• Patient is alive as of August 2016, 5 years after diagnosis
Patient diagnosed with AML
  • 46-year old man with WBC count of 400,000; mostly blasts
  • NPM1 and FLT3-ITD mutation migrating 363bp
  • Conventional induction chemotherapy was administered
  • Normal peripheral blood count recovered but 1% residual AML was detected in his bone marrow
  • CR was achieved after admission of HiDAC, but relapsed afterwards
  • Patient was refractory to decitabine and inhibitor of exportin 1
  • The allelic FLT3-ITD mutant to WT ratio was 25:1
  • Stabilization achieved after administration of ASP2215 ( a FLT3 inhibitor [TKI])
  • After allo-HCT, patient was put on sorafenib (off-label, non-protocol) maintenance
  • Patient is in remission, 2.5 years after diagnosis

In these case studies, both patients were relapsed/refractory to standard conventional chemotherapy and in both cases disease stabilization was achieved using TKIs, thus allowing allo-HCT to be performed. However, this approach has not been approved by regulatory bodies and hence the off-label use of sorafenib.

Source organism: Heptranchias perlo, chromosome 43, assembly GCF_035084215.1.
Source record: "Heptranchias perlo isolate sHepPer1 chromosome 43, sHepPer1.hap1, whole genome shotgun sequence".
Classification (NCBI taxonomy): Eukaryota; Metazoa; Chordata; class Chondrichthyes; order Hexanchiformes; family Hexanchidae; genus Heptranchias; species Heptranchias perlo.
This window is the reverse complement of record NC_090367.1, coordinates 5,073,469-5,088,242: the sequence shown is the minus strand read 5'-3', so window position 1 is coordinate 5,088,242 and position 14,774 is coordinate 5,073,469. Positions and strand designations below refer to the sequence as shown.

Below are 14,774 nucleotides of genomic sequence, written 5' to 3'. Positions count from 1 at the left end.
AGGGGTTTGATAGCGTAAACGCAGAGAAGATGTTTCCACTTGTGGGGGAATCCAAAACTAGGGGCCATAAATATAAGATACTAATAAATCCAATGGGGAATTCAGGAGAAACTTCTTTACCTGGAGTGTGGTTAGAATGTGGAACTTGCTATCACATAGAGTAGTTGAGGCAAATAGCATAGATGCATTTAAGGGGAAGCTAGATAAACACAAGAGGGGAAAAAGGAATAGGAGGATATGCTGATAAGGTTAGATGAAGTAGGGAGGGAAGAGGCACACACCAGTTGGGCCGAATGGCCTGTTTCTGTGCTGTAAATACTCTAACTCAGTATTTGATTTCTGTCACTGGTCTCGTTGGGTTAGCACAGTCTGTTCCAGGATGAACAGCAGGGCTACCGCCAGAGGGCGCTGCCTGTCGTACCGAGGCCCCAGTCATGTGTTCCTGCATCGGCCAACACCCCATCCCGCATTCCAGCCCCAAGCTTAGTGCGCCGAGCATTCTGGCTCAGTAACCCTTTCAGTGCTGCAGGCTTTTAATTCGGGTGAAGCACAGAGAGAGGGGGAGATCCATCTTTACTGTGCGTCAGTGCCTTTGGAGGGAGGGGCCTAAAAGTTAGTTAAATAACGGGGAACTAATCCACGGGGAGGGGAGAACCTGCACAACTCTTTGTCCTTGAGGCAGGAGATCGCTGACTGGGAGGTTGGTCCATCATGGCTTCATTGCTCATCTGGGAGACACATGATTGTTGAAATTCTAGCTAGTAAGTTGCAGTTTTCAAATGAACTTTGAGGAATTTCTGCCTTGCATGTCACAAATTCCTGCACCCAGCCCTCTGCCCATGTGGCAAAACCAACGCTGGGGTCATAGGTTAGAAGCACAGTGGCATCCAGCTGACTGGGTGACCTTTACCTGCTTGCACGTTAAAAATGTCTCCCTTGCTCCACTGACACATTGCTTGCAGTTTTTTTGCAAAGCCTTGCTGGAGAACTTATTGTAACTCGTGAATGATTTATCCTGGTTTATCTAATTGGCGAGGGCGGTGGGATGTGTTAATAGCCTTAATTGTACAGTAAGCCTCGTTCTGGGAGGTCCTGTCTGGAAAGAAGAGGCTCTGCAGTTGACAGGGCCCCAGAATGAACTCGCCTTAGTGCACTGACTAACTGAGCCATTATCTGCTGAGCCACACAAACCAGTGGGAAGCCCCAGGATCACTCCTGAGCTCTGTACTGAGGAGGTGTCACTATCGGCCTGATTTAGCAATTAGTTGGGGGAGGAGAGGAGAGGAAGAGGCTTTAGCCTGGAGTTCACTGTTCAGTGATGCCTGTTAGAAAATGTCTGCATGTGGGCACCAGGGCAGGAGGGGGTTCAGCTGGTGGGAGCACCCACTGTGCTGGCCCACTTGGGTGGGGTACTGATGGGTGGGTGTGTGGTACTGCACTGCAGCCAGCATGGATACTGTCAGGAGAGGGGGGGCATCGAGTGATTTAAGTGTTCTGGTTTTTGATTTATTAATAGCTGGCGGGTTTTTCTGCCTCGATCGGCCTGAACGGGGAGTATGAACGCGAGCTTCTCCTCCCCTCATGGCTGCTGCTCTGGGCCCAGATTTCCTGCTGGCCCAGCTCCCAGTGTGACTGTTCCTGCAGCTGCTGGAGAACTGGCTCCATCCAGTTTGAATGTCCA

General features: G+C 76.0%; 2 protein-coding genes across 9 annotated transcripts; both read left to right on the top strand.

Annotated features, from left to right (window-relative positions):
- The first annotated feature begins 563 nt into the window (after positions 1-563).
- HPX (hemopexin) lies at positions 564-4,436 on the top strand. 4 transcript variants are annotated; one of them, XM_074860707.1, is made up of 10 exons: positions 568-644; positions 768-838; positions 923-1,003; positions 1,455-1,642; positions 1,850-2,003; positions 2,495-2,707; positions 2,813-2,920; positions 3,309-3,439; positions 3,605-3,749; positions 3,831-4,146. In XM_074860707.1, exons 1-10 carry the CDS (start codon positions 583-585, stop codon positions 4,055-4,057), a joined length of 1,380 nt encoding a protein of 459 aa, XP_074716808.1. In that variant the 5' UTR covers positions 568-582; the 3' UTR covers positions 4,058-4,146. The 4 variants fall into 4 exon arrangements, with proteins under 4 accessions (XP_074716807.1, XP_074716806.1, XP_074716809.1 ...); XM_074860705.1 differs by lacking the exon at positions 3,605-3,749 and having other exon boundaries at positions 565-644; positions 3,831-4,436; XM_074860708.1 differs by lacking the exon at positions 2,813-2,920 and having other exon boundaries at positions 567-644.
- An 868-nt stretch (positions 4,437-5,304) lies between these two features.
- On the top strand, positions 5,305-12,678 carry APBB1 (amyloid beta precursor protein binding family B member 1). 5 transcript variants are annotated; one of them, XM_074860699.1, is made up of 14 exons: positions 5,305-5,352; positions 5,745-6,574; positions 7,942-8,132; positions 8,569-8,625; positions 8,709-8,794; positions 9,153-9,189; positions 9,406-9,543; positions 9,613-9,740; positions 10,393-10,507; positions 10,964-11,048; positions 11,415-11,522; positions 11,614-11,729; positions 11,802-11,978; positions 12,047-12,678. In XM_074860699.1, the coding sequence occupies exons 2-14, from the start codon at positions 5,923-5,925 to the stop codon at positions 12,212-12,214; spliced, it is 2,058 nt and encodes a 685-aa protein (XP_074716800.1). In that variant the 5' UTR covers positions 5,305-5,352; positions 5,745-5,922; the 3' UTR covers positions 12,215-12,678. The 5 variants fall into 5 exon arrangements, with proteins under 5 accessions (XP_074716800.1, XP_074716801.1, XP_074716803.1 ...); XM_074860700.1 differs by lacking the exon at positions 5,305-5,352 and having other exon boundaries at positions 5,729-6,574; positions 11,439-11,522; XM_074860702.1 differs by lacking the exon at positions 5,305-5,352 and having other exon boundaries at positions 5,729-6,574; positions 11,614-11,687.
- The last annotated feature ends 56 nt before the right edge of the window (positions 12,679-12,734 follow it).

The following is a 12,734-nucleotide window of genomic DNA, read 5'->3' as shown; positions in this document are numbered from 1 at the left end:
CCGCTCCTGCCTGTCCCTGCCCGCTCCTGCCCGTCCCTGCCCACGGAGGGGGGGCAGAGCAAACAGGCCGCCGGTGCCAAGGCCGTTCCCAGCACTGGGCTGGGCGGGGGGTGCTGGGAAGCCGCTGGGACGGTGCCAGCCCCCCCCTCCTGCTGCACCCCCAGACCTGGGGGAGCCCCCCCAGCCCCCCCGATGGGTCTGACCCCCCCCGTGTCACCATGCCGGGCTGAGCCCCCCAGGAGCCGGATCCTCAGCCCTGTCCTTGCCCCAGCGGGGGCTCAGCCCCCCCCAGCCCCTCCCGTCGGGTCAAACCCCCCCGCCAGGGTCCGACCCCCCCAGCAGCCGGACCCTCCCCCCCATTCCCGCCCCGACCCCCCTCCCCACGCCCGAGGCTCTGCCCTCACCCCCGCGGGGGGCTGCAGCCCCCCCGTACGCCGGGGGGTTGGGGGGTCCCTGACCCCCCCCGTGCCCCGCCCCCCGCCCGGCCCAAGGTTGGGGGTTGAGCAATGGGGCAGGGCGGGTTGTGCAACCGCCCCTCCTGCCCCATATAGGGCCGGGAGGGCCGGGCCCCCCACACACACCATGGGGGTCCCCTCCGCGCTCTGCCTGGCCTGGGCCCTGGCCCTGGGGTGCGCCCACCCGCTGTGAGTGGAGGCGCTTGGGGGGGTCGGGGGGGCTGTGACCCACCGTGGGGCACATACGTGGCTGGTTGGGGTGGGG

Newly diagnosed AML patient
  • 60-year old man with WBC count of 82000 with 62% blasts
  • NPM1 mutation and 2 distinct FLT3-ITD mutations at 342bp and 366bp
  • Mutant to WT FLT3-ITD allelic ratio at 342bp and 366bp were 0.1:1 and 1.24:1 respectively
  • Patient received idarubicin and cytarabine under the protocol (NCT01802333) after which CR was achieved
  • Patient was on peri-transplant maintenance using sorafenib under the protocol (NCT01578109 ) and then underwent allo-HCT